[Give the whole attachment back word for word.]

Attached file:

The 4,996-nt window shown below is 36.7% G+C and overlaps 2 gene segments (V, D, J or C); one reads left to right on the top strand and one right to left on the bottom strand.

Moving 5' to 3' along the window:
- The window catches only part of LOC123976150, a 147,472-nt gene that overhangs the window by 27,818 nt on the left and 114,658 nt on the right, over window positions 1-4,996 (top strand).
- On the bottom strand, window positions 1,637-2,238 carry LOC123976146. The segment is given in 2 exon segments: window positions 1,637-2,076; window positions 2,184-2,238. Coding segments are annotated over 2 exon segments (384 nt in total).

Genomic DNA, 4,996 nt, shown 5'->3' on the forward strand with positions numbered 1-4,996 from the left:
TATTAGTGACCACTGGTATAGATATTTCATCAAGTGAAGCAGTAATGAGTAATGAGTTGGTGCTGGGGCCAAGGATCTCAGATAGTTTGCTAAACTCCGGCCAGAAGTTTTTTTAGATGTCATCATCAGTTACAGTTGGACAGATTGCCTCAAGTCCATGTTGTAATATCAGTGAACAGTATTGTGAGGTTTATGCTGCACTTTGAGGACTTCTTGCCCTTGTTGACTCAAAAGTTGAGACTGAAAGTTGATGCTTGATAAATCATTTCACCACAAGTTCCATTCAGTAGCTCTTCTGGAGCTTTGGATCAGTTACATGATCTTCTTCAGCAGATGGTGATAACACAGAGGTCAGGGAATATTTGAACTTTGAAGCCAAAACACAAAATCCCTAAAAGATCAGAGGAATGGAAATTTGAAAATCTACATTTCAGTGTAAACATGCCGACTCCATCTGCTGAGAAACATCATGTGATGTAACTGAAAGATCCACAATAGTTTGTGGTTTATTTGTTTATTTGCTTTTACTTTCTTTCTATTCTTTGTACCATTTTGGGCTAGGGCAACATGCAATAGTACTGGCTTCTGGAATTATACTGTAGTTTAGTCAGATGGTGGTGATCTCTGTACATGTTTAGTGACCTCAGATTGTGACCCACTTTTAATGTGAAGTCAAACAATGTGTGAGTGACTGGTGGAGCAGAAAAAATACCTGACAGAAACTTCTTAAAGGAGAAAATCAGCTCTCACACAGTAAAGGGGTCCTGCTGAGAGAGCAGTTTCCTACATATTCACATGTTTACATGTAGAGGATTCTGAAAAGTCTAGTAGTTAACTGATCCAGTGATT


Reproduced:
The 4,996-nt window shown below is 36.7% G+C and overlaps 2 gene segments (V, D, J or C); one reads left to right on the top strand and one right to left on the bottom strand.

Moving 5' to 3' along the window:
- The window catches only part of LOC123976150, a 147,472-nt gene that overhangs the window by 27,818 nt on the left and 114,658 nt on the right, over window positions 1-4,996 (top strand).
- On the bottom strand, window positions 1,637-2,238 carry LOC123976146. The segment is given in 2 exon segments: window positions 1,637-2,076; window positions 2,184-2,238. Coding segments are annotated over 2 exon segments (384 nt in total).

Genomic DNA, 4,996 nt, shown 5'->3' on the forward strand with positions numbered 1-4,996 from the left:
TATTAGTGACCACTGGTATAGATATTTCATCAAGTGAAGCAGTAATGAGTAATGAGTTGGTGCTGGGGCCAAGGATCTCAGATAGTTTGCTAAACTCCGGCCAGAAGTTTTTTTAGATGTCATCATCAGTTACAGTTGGACAGATTGCCTCAAGTCCATGTTGTAATATCAGTGAACAGTATTGTGAGGTTTATGCTGCACTTTGAGGACTTCTTGCCCTTGTTGACTCAAAAGTTGAGACTGAAAGTTGATGCTTGATAAATCATTTCACCACAAGTTCCATTCAGTAGCTCTTCTGGAGCTTTGGATCAGTTACATGATCTTCTTCAGCAGATGGTGATAACACAGAGGTCAGGGAATATTTGAACTTTGAAGCCAAAACACAAAATCCCTAAAAGATCAGAGGAATGGAAATTTGAAAATCTACATTTCAGTGTAAACATGCCGACTCCATCTGCTGAGAAACATCATGTGATGTAACTGAAAGATCCACAATAGTTTGTGGTTTATTTGTTTATTTGCTTTTACTTTCTTTCTATTCTTTGTACCATTTTGGGCTAGGGCAACATGCAATAGTACTGGCTTCTGGAATTATACTGTAGTTTAGTCAGATGGTGGTGATCTCTGTACATGTTTAGTGACCTCAGATTGTGACCCACTTTTAATGTGAAGTCAAACAATGTGTGAGTGACTGGTGGAGCAGAAAAAATACCTGACAGAAACTTCTTAAAGGAGAAAATCAGCTCTCACACAGTAAAGGGGTCCTGCTGAGAGAGCAGTTTCCTACATATTCACATGTTTACATGTAGAGGATTCTGAAAAGTCTAGTAGTTAACTGATCCAGTGATT